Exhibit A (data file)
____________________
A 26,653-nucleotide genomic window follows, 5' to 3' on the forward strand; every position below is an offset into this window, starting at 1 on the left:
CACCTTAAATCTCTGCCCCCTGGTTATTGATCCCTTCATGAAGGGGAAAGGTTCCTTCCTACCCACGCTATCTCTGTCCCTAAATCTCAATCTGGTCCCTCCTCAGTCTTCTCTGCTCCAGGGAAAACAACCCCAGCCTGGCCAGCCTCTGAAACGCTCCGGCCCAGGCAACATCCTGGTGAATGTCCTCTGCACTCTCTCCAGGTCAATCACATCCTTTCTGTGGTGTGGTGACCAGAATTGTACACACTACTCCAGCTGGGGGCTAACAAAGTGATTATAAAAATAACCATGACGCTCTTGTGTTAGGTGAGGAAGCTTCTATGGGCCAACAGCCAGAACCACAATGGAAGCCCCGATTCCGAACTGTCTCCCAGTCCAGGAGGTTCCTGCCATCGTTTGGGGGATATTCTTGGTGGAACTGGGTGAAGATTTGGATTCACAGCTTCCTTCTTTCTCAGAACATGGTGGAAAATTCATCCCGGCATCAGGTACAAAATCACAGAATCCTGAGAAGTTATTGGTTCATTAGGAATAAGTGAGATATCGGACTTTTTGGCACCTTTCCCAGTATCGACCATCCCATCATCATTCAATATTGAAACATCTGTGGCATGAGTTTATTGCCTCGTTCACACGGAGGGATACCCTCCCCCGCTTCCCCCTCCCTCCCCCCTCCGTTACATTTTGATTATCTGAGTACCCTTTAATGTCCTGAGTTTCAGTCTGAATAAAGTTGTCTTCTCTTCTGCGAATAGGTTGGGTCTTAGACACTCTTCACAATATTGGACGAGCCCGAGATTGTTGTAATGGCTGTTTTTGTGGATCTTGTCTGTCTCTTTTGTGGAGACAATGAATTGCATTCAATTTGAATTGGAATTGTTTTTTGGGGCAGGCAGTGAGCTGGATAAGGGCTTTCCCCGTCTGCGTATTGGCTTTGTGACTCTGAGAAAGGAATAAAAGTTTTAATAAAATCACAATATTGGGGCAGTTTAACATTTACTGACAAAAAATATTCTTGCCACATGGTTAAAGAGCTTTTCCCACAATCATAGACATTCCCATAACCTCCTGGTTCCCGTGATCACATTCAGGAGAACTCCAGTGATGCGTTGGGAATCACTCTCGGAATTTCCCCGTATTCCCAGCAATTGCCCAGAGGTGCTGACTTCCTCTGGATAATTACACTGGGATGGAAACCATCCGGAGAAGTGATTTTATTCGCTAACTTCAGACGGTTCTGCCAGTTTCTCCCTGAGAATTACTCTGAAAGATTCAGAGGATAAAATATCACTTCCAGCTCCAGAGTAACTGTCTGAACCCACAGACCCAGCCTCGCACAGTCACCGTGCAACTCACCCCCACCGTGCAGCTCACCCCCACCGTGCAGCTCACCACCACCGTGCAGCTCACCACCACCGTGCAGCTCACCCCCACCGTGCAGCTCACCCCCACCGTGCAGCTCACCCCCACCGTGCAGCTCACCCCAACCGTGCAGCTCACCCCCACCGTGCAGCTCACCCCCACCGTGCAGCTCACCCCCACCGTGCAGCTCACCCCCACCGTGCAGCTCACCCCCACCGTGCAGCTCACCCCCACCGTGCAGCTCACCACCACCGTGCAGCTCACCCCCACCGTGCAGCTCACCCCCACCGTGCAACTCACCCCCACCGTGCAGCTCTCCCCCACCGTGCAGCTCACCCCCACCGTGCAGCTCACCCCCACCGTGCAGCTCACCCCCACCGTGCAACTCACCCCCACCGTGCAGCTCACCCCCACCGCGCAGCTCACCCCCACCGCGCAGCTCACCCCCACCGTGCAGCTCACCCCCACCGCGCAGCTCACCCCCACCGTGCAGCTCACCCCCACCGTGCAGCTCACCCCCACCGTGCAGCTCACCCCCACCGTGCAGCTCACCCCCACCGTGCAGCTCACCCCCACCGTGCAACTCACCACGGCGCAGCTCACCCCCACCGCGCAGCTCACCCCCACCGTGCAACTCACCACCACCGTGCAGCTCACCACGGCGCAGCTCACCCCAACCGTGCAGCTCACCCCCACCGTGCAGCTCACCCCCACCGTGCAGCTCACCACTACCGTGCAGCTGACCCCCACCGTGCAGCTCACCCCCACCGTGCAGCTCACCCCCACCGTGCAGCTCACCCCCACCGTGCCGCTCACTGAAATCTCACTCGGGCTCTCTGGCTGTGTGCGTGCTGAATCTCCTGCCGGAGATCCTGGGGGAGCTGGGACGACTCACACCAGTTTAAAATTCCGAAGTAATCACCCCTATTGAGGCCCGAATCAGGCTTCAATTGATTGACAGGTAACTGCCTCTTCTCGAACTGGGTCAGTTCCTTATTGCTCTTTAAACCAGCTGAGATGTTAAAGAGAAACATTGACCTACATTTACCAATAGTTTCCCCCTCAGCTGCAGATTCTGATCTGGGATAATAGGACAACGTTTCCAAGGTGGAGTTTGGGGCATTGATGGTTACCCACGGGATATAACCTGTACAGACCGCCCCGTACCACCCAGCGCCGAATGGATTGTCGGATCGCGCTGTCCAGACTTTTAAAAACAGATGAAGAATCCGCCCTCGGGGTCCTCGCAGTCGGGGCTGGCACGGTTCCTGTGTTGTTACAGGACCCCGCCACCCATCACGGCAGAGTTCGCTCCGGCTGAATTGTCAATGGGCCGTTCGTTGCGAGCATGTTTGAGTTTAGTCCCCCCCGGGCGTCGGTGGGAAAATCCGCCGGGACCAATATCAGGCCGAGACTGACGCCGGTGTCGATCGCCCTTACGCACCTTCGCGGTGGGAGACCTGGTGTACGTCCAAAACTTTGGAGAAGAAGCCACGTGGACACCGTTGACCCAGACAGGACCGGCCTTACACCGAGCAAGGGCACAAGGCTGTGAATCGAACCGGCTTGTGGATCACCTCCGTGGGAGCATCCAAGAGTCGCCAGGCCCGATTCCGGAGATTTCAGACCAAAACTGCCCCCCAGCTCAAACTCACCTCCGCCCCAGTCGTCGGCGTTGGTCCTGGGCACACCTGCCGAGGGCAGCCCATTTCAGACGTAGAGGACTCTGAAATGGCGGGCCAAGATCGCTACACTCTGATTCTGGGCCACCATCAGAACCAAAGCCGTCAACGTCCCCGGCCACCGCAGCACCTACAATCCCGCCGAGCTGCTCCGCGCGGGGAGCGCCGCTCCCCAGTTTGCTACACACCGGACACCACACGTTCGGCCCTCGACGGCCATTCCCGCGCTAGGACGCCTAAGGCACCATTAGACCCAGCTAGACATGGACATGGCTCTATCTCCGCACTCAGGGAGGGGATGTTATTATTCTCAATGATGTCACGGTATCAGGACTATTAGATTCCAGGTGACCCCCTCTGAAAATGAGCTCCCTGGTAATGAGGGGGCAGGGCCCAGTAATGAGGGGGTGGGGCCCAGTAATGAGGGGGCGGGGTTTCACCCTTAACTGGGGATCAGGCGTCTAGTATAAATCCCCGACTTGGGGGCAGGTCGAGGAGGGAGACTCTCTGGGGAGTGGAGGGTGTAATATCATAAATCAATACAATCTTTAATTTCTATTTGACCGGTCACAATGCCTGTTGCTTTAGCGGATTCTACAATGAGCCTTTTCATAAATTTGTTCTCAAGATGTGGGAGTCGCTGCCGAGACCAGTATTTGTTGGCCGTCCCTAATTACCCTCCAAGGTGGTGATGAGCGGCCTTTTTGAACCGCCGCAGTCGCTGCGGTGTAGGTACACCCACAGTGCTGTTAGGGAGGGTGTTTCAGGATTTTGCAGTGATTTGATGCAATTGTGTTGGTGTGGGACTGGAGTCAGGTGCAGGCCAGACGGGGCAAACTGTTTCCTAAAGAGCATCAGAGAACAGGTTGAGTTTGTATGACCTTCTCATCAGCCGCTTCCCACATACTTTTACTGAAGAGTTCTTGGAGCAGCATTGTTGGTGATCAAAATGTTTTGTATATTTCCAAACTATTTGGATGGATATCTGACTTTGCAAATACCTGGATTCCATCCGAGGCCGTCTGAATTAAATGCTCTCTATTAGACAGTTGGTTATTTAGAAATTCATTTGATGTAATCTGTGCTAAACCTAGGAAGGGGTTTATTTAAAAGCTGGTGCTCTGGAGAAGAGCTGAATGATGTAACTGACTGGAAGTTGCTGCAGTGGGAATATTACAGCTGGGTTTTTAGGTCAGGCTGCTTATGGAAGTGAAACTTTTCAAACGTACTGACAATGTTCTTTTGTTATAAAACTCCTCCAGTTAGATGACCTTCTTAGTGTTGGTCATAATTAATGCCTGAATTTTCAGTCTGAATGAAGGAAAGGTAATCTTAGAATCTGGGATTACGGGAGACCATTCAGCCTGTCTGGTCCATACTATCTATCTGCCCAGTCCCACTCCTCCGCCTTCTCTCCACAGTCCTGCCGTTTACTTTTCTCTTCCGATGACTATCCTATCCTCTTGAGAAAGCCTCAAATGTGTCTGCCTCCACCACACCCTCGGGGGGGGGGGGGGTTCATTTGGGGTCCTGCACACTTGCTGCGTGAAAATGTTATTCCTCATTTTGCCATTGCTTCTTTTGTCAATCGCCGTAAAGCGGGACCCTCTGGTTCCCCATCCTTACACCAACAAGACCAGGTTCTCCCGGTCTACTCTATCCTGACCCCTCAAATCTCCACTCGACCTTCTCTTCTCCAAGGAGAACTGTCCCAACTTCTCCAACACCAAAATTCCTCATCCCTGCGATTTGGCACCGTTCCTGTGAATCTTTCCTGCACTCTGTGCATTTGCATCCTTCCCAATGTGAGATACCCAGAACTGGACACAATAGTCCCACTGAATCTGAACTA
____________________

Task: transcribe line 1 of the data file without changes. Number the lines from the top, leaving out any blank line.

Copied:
A 26,653-nucleotide genomic window follows, 5' to 3' on the forward strand; every position below is an offset into this window, starting at 1 on the left: